Batesville Middle School was a first-time winner during the 2009–10 school year, following back-to-back wins by Batesville Primary School in 2006–07 and 2007–08 and a win by Batesville Intermediate School in 2008–09. A traveling trophy is awarded to the winning building. Each individual meeting his or her goal, regardless of building, is presented with a commemorative T-shirt.

This year, we will expand our physical activity challenge to encompass most of the nine months of the school year and culminate with participation in the Indianapolis Mini Marathon held in May.  The Mini Marathon annually has nearly 35,000 participants and is affiliated with the world-famous Indianapolis 500.

In September, project manager Andy Allen, associate principal at Batesville High School, will start setting up training teams and registering individuals for the Mini Marathon. Staff members will have the opportunity to run or walk the full 13.1 miles OR run or walk the 5K that is also a part of the day's festivities.

We hope to involve the greater community in this effort in a variety of ways, as invitations to join us have been extended to area businesses and students and their families will be asked to participate. Additionally, we hope to get the Batesville High School band and cheerleaders engaged by stationing them along the course to cheer on our Batesville runners and walkers. As our organizational efforts hit high gear with this ambitious challenge, I will be sure to update you on our progress.

What kind of events would you like to create in your school and community that would promote school staff wellness and a positive school climate?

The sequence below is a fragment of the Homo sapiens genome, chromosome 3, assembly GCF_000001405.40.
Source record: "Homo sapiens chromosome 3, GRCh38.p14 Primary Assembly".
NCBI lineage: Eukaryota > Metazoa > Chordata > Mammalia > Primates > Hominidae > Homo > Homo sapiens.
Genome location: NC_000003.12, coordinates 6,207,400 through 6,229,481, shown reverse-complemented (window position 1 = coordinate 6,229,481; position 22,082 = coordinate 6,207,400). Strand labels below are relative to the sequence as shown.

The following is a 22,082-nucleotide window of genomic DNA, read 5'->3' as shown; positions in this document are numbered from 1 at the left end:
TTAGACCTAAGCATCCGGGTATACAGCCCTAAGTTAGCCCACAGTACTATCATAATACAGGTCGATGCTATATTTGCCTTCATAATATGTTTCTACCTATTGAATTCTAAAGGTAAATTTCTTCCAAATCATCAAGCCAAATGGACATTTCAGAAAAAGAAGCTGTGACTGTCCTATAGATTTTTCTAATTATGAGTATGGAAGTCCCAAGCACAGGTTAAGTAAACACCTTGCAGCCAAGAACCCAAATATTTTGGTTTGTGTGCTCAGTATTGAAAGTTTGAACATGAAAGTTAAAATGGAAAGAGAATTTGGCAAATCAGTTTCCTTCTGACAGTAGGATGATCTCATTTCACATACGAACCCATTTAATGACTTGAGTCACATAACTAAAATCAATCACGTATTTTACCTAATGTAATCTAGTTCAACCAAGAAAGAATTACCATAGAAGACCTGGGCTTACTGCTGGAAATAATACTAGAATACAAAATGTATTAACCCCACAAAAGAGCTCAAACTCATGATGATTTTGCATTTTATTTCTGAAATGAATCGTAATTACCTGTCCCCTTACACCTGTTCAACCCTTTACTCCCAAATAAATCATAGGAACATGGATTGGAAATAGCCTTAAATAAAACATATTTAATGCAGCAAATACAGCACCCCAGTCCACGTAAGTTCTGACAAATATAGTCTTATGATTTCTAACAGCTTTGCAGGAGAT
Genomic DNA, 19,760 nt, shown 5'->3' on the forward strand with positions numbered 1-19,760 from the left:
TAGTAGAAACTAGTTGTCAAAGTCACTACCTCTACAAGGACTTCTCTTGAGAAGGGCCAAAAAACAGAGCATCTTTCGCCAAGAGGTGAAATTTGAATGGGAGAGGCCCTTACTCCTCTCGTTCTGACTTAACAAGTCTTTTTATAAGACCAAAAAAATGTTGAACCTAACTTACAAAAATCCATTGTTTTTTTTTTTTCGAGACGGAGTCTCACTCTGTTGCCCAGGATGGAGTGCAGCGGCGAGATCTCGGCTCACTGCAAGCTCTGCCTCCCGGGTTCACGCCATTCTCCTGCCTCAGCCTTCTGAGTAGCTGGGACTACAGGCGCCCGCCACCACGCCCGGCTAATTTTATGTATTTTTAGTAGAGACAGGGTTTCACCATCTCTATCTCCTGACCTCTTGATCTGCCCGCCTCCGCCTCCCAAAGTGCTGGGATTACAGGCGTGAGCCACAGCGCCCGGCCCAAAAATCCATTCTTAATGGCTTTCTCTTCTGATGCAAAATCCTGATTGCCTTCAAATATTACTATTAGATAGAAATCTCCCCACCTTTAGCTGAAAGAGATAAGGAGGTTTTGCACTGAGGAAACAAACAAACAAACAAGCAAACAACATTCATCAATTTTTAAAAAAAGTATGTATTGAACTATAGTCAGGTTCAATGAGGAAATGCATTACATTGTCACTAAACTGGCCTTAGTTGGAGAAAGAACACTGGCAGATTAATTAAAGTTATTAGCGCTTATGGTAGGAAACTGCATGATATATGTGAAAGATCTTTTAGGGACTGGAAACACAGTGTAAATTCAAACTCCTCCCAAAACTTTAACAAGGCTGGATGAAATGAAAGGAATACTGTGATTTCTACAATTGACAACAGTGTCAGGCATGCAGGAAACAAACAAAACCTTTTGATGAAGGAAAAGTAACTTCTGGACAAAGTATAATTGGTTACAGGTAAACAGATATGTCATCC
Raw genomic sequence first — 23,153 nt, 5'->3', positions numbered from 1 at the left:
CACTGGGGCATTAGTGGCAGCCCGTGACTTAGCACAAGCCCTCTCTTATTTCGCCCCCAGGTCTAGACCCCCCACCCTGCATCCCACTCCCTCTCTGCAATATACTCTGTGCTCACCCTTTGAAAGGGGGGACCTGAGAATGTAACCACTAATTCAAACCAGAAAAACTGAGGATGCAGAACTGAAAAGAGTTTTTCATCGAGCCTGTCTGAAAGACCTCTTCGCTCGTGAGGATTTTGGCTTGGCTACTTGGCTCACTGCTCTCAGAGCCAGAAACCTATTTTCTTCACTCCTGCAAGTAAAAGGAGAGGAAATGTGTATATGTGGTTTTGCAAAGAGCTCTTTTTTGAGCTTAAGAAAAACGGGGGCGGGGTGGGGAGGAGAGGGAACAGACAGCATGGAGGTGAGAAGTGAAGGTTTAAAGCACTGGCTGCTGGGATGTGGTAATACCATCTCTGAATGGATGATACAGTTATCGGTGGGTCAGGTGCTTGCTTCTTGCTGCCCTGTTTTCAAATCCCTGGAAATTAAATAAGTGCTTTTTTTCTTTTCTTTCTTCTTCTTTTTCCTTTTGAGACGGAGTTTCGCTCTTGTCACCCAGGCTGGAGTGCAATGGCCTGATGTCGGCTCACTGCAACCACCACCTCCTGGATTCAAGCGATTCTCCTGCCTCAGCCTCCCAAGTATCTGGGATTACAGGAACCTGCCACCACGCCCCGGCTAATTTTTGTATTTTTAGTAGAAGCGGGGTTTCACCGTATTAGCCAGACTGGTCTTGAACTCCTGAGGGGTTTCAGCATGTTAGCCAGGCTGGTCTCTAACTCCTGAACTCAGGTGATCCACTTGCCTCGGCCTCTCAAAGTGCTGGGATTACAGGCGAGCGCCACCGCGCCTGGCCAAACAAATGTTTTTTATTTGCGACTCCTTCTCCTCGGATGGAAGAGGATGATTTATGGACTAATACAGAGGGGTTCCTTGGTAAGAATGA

ASCD Whole Child Bloggers

Getting Creative with School Staff Wellness

Post submitted by Ronda Rumig, educator, Halton District School Board, Oakville, Ontario, Canada.

Over the last two years, I have been privileged to work with a group of colleagues at Iroquois Ridge High School (a Healthy School Communities site) who all agreed that staff wellness was an important aspect of a healthy school community. We focused our efforts in a couple of areas: physical/emotional wellness and relationship building.

We increased opportunities for staff to come together in a variety of ways through exercise, social activities, and healthy eating. Some of our initiatives took place during staff development time and others during lunch or after school. Here are some of the activities that were most memorable to me.

  1. Exercise Activities: Staff were given the first hour of a professional development (PD) day to take part in one of many activities, including archery, yoga, table tennis, indoor soccer, an outdoor walk, and badminton. Our aim was to provide many different levels of activity and to include many different interests.